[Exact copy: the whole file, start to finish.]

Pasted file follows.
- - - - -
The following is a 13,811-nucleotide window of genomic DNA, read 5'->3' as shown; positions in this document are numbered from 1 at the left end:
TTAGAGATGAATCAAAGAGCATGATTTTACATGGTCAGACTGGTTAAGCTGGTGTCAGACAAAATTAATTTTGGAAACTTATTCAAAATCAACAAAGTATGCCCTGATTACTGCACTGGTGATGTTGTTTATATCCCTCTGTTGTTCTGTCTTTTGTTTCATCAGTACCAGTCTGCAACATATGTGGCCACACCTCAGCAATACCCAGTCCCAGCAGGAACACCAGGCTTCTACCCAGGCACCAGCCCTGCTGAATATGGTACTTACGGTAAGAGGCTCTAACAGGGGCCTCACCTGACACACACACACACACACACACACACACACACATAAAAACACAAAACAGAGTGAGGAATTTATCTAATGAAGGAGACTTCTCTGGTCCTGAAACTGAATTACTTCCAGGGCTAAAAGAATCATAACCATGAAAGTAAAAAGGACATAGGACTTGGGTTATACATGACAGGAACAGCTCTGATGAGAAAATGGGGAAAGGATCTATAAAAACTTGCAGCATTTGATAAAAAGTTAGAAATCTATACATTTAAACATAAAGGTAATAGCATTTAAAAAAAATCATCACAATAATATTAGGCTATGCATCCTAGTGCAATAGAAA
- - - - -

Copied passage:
The following is a 13,811-nucleotide window of genomic DNA, read 5'->3' as shown; positions in this document are numbered from 1 at the left end:
TTAGAGATGAATCAAAGAGCATGATTTTACATGGTCAGACTGGTTAAGCTGGTGTCAGACAAAATTAATTTTGGAAACTTATTCAAAATCAACAAAGTATGCCCTGATTACTGCACTGGTGATGTTGTTTATATCCCTCTGTTGTTCTGTCTTTTGTTTCATCAGTACCAGTCTGCAACATATGTGGCCACACCTCAGCAATACCCAGTCCCAGCAGGAACACCAGGCTTCTACCCAGGCACCAGCCCTGCTGAATATGGTACTTACGGTAAGAGGCTCTAACAGGGGCCTCACCTGACACACACACACACACACACACACACACACACATAAAAACACAAAACAGAGTGAGGAATTTATCTAATGAAGGAGACTTCTCTGGTCCTGAAACTGAATTACTTCCAGGGCTAAAAGAATCATAACCATGAAAGTAAAAAGGACATAGGACTTGGGTTATACATGACAGGAACAGCTCTGATGAGAAAATGGGGAAAGGATCTATAAAAACTTGCAGCATTTGATAAAAAGTTAGAAATCTATACATTTAAACATAAAGGTAATAGCATTTAAAAAAAATCATCACAATAATATTAGGCTATGCATCCTAGTGCAATAGAAA